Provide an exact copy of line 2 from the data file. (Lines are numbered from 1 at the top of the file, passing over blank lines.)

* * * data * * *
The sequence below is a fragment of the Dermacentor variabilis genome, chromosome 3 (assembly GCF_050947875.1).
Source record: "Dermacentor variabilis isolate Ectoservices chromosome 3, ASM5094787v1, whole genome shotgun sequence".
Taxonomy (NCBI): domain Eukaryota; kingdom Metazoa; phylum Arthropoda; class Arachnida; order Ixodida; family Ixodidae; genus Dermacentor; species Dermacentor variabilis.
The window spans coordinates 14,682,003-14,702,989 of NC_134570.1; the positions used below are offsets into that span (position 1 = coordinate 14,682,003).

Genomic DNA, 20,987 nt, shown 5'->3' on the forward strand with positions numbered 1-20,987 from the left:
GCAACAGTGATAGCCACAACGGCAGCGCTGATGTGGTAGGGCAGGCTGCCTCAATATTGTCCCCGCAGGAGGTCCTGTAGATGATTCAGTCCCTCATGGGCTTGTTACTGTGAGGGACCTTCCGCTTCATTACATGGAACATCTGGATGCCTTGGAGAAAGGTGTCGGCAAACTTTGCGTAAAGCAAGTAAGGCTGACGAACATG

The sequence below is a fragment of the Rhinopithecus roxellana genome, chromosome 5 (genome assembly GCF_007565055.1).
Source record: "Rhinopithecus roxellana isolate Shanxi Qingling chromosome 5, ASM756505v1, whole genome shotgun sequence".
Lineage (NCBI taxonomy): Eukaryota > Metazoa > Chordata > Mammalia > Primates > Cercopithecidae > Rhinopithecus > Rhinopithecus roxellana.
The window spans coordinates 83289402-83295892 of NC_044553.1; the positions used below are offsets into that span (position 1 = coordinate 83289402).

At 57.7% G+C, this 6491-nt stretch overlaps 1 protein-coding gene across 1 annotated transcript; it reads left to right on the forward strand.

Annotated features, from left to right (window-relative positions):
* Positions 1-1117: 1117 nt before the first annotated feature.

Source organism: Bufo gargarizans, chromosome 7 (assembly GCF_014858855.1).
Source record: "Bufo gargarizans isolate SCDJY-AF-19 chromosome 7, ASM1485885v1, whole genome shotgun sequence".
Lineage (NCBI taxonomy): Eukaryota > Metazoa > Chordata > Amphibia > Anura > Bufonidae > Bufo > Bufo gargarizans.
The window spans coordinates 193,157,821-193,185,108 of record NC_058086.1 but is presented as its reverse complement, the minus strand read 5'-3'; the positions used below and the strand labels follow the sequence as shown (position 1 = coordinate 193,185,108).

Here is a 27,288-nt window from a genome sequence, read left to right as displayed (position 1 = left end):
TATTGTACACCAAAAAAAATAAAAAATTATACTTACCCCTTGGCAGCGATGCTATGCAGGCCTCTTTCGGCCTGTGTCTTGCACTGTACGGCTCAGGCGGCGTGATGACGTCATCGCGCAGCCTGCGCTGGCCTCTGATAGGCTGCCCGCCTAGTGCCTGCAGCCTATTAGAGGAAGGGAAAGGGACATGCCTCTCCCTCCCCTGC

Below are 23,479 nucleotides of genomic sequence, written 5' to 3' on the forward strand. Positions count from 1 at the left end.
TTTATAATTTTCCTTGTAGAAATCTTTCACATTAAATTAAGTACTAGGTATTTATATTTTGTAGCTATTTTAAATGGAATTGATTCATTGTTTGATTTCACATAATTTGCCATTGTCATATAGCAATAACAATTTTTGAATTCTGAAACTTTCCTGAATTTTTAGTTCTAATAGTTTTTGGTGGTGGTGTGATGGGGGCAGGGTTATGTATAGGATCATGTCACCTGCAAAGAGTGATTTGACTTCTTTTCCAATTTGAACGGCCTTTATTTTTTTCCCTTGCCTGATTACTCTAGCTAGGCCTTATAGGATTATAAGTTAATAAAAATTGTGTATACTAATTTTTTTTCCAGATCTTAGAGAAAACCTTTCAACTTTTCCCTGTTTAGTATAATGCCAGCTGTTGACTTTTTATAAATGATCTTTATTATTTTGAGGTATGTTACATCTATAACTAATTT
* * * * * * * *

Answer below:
Source record: "Dermacentor variabilis isolate Ectoservices chromosome 3, ASM5094787v1, whole genome shotgun sequence".